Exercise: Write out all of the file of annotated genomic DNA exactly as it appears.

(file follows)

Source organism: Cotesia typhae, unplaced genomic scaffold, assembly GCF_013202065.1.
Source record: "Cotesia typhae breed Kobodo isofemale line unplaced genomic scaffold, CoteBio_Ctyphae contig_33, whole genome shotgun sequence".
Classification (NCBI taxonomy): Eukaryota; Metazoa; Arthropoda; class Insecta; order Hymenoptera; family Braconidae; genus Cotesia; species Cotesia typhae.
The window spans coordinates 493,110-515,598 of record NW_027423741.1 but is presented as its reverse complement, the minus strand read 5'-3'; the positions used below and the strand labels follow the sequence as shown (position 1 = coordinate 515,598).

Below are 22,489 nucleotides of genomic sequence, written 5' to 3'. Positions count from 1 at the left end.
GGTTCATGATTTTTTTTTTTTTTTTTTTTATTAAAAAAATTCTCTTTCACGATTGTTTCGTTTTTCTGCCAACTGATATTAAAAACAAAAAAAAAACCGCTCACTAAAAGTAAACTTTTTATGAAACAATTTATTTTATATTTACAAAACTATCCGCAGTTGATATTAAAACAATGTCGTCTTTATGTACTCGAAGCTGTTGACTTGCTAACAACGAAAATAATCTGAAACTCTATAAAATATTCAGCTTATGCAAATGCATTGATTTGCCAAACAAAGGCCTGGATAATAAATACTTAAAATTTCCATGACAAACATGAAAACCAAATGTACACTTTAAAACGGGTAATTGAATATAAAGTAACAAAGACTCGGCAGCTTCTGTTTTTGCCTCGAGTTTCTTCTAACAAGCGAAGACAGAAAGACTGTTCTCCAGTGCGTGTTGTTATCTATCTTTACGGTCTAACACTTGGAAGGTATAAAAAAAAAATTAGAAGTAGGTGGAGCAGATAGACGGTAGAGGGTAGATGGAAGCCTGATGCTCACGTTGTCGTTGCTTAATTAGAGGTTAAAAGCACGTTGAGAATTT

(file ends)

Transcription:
Source organism: Cotesia typhae, unplaced genomic scaffold, assembly GCF_013202065.1.
Source record: "Cotesia typhae breed Kobodo isofemale line unplaced genomic scaffold, CoteBio_Ctyphae contig_33, whole genome shotgun sequence".
Classification (NCBI taxonomy): Eukaryota; Metazoa; Arthropoda; class Insecta; order Hymenoptera; family Braconidae; genus Cotesia; species Cotesia typhae.
The window spans coordinates 493,110-515,598 of record NW_027423741.1 but is presented as its reverse complement, the minus strand read 5'-3'; the positions used below and the strand labels follow the sequence as shown (position 1 = coordinate 515,598).

Below are 22,489 nucleotides of genomic sequence, written 5' to 3'. Positions count from 1 at the left end.
GGTTCATGATTTTTTTTTTTTTTTTTTTTATTAAAAAAATTCTCTTTCACGATTGTTTCGTTTTTCTGCCAACTGATATTAAAAACAAAAAAAAAACCGCTCACTAAAAGTAAACTTTTTATGAAACAATTTATTTTATATTTACAAAACTATCCGCAGTTGATATTAAAACAATGTCGTCTTTATGTACTCGAAGCTGTTGACTTGCTAACAACGAAAATAATCTGAAACTCTATAAAATATTCAGCTTATGCAAATGCATTGATTTGCCAAACAAAGGCCTGGATAATAAATACTTAAAATTTCCATGACAAACATGAAAACCAAATGTACACTTTAAAACGGGTAATTGAATATAAAGTAACAAAGACTCGGCAGCTTCTGTTTTTGCCTCGAGTTTCTTCTAACAAGCGAAGACAGAAAGACTGTTCTCCAGTGCGTGTTGTTATCTATCTTTACGGTCTAACACTTGGAAGGTATAAAAAAAAAATTAGAAGTAGGTGGAGCAGATAGACGGTAGAGGGTAGATGGAAGCCTGATGCTCACGTTGTCGTTGCTTAATTAGAGGTTAAAAGCACGTTGAGAATTT